Treg cells have been considered key players in dominant immune tolerance [22]. Treg cells have performed functions such as to suppress inflammatory responses in mucosal interfaces that are constantly exposed to allergens [23], commensal gut microbiota [24, 25], transplanted organs [26], pathogenic infections [24], and tumors [27]. Recent studies have suggested a role for Tregs in other situations, such as adipose tissue resident Tregs controlling metabolic disorders [28, 29] and Tregs limiting organ rejection [30]. In certain cases, the suppressive function of Tregs limits beneficial effector responses of the host against tumors and chronic infections [31, 32]. Hence, the activities of this suppressive population need to be controlled by allowing the balance between restricting deleterious inflammatory and autoimmune insults, while facilitating protective responses against infections and tumors.

While FOXP3 is an indispensable transcription factor to define the majority of the Treg transcriptional and functional subsets, FOXP3+ Treg cells express on the cell surface high levels of interleukin-2 receptor α (CD25) and a low level of IL-7 receptor α (CD127) [33]. Thus, the majority of Treg cells constitutively express high levels of the inhibitory molecule cytotoxic T lymphocyte-associated antigen 4 (CTLA4) and the glucocorticoid-induced TNFR family related (GITR), as well as the regulatory cytokines IL-10 and TGF-β [3436].

According to a number of studies, not all FOXP3+ T cells are functional Tregs, and it is possible to induce a portion of the Treg signature without the presence of FOXP3 [37, 38] since activated human T cells express Foxp3 transiently without acquiring suppressor capacity [39, 40] The essential aspect of the Treg cell (FOXP3 expression and suppressive capability) can be maintained in differing Treg sub-populations identified in various anatomical locations as well as under pathological conditions [4143]. Their characteristics allow phenotypic/functional adaptation to block full immune responses. Within the FOXP3+ Treg subsets, the diversity can be characterized by: (i) differential transcription-factor expression [4447]; (ii) different expression of chemokine receptors [41, 42, 47], and (iii) differing expression of suppressor markers that control various types of target cell in diverse environmental and pathological conditions [4850].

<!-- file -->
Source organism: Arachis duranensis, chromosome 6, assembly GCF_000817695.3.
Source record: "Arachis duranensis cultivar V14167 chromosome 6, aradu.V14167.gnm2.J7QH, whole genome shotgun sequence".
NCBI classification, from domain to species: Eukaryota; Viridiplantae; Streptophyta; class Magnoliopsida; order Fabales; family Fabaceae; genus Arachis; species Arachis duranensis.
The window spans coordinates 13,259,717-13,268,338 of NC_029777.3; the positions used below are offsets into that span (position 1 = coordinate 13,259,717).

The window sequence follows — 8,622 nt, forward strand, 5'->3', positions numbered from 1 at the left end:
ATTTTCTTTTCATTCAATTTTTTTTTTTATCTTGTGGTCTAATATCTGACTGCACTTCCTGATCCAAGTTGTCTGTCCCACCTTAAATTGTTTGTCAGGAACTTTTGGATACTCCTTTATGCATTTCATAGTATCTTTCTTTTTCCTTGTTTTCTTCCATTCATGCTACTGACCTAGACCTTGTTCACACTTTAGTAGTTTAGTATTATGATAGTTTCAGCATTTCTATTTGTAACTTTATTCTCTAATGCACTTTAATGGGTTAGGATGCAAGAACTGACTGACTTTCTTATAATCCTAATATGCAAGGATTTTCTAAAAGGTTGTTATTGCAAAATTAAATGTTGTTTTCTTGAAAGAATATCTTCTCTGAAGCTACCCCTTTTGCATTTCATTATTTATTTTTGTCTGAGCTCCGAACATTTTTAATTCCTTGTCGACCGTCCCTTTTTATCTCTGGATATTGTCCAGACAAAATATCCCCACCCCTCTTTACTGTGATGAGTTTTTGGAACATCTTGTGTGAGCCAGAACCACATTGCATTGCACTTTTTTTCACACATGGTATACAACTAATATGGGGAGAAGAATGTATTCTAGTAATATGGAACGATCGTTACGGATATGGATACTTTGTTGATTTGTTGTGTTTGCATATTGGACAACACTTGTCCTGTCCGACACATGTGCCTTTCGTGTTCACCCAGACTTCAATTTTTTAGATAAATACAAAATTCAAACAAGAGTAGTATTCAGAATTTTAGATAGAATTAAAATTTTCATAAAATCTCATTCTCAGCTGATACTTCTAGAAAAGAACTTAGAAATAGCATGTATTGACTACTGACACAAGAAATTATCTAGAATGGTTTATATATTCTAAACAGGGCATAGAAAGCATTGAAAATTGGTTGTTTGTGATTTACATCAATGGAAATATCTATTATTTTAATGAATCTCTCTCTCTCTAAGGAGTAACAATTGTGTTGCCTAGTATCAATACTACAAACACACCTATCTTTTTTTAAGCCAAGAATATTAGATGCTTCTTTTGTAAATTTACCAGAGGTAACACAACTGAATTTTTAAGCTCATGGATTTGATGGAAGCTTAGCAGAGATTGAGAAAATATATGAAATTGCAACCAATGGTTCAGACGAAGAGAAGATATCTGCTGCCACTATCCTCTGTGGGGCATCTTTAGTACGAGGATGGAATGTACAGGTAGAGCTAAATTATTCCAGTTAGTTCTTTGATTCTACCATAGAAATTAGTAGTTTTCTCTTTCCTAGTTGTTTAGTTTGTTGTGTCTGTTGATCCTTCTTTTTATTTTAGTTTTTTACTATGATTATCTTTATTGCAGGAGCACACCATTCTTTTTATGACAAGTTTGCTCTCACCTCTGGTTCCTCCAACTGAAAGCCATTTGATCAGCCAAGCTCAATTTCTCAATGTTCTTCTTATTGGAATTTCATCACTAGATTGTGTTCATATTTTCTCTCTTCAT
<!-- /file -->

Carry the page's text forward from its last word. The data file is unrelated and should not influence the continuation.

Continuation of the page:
Treg cells, on losing FOXP3 expression as well as their suppressive capability, form an unstable population, taking on characteristics similar to those of the effector T cell reacting to environmental cues [5153]. Though convincing evidence is available for Treg cell stability under healthy immune conditions [54, 55], numerous studies propose that inflammatory conditions may be related to downregulation/loss of FOXP3, secretions of effector cytokines, and also the proliferation of the so-called “ex-Treg” cells [13, 56]. This implies that Treg cells may be reprogrammable as inflammatory cells in reaction to microenvironmental signals. Treg cells show no terminal differentiation, though they do retain plasticity and can differentiate into specialized hybrids to control immune responses [57]. Thus, for Treg function, two models have been proposed: one in which Treg-specific expression of FOXP3 would encode the expression of Treg suppressor characteristics (greater CD25 and CTLA-4), whereas their ability to adapt to the shifting environmental cues would induce further suppressive modules (e.g. miRNAs, suppressive pathways, transcription factors, and chemokine receptors) for suitable immune regulation [58].

Another key question is the role of Treg cells in preventing autoimmunity and their therapeutic potential based on Treg cell transfer or activation leading to the definition of the signals responsible for generating and maintaining of Treg cells [59]. Several studies have focused on two sets of signals—interleukin-2 (IL-2) and antigen itself [60, 61]. Thus, IL-2 is required for the survival of Treg and for maintaining their functional activity by promoting expression of FOXP3 and mediators of suppression, particularly CTLA-4 [62]. Answers to environmental antigens may provide enough IL-2 to maintain a Treg cell repertoire in healthy individuals. The dependence of Treg cells based on IL-2 received from conventional T cells provides a negative feedback through which the ratio of Treg cells and conventional T cells is controlled [63].

3.3. Regulatory T cells and tolerance